React Cheat Sheet

Inheriting Methods & Properties

When creating a new Class you can inherit and use the properties and methods from the parent Class with calling super(); in your constructor();

Class Human(){ constructor(){ this.race = "Human"; } printRace(){console.log(this.race)} } Class Person extends Human { constructor(){ this.name = "Jasmin"; super(); // <= this executes the initializaton of the parent methods and properties } printName(){ console.log(this.name) } me = new Person(); me.printName() // "Jasmin" me.printRace() // "Human" }
Code language: JavaScript (javascript)

 

Classes, Properties & Methods

Properties are like variables attached to Classes & Objects

  • in ES6 you have to define properties within the constructor function
constructor(){ this.prop = "something"; }
Code language: JavaScript (javascript)

 

In ES7 you can define it without constructor via myProperty = "Something"

 

Spread & Rest operator “…”

Spread & Rest operator is simple (three-dot) function that is used to split up array elements or object properties (SPREAD) or merge a list of function arguments into an array (REST)

const newArray = [...oldArray,5,6,7]; // spread const newObject = { // Spread ...oldObject, propNickName: "Mickey" } function newFunction(...args){ //rest return args.sort(); }
Code language: JavaScript (javascript)

 

Equality test of a property

When comparing the variables, properties or filtering an array, we often use == and ===, the main and only difference is:

  • == compares the value of the argument and
  • === compares value & type of the argument

 

Destructuring Arrays & Objects

Easily extract array values or object properties to store them in variables

// Array Destructuring [greeting, name] = myArray // myArray = ["Hello","Mickey"] console.log(greeting) // Hello console.log(name) // Mickey //Object Destructuring myObj = { name: "Jasmin", age: 32 } {name} = myObj; console.log(name) // Jasmin console.log(age) // undefined (since we did not extract age, only name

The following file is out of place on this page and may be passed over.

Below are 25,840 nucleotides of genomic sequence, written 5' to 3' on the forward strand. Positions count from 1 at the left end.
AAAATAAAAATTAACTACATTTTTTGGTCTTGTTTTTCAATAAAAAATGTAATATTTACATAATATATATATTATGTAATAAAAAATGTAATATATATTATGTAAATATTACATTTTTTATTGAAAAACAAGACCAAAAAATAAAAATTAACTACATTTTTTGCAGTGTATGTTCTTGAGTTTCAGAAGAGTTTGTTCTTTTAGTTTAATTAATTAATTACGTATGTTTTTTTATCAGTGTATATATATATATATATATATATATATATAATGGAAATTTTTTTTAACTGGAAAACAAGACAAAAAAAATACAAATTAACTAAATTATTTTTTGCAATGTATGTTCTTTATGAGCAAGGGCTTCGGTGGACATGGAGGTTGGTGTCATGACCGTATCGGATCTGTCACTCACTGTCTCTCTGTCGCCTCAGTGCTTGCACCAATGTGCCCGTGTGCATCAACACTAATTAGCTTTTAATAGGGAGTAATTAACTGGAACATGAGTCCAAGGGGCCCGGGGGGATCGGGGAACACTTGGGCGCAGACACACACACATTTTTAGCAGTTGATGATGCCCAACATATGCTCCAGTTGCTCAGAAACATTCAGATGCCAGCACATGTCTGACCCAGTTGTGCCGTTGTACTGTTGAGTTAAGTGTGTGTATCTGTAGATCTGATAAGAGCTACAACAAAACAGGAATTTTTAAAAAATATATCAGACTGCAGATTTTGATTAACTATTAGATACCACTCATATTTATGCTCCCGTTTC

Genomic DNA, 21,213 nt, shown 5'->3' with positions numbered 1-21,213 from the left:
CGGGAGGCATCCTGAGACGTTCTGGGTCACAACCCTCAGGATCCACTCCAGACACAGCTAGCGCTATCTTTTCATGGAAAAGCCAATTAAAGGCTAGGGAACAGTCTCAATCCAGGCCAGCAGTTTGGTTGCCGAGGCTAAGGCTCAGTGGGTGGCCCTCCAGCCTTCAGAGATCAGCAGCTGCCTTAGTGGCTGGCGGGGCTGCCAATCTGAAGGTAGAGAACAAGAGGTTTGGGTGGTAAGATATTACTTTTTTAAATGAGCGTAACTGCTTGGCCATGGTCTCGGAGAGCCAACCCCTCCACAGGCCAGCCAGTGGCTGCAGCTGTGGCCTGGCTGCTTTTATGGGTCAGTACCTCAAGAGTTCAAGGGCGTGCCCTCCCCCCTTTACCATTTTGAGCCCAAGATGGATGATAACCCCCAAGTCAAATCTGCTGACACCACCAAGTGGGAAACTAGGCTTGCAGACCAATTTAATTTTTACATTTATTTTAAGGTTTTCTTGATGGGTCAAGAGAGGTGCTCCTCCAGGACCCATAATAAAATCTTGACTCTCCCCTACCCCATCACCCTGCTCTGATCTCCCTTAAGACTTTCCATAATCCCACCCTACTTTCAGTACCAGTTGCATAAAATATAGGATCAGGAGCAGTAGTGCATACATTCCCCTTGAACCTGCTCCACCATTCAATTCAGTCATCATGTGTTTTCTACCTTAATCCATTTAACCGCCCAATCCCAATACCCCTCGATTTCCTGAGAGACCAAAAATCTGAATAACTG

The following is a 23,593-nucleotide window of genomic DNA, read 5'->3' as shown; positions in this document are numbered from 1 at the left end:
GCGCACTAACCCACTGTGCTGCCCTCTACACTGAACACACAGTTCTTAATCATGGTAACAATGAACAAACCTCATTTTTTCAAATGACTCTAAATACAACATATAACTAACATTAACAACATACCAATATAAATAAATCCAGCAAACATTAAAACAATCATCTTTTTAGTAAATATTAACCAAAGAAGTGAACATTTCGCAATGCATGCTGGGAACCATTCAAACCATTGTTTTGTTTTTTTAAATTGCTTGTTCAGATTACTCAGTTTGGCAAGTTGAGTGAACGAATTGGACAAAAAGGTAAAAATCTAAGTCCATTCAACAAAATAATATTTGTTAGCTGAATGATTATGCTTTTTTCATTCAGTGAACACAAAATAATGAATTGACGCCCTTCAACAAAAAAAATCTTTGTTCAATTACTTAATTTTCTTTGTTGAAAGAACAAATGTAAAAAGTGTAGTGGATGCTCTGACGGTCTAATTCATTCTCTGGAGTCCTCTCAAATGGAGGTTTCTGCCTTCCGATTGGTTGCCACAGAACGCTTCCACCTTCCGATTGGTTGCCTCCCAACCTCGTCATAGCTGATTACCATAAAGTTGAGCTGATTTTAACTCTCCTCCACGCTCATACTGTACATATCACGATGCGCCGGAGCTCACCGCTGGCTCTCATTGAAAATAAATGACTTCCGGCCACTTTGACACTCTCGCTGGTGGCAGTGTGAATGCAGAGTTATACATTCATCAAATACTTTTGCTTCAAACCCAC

Code language: JavaScript (javascript)

Reference & Primitive types

Important to notice, when copying the value of primitive types (boolean, string, number…) you will strictly copy their value. If you copy an Array or Object you will only refer to the existing object. This can give you a headache in React development sometimes, that is why “real” copying for Arrays and Objects is done with a spread operator. For example:

// Primitive types: String, number, boolean yourAge = 34; myAge = yourAge; console.log(myAge) // 34 yourAge = 55; //redefine yourAge console.log(myAge) // 34 <= stays as is // Objects or Arrays: cat = { name: "Jasmin" } dog = cat; console.log(dog.name) // Jasmin //change value of cat.name changes the name of the dog as well cat.name = "Manuela" console.log(dog.name) // Manuela
Code language: JavaScript (javascript)

In order to really copy your object properties, you can use the spread operator

cat = {name: "Jasmin"} dog = {...cat} console.log(dog.name) // Jasmin cat.name = "Manuela"; console.log(dog.name) // Jasmin
Code language: JavaScript (javascript)

Array Functions

Those functions like map() , find(), filter() or similar, are often used in react components. Check the for more information check the Mozilla Docs

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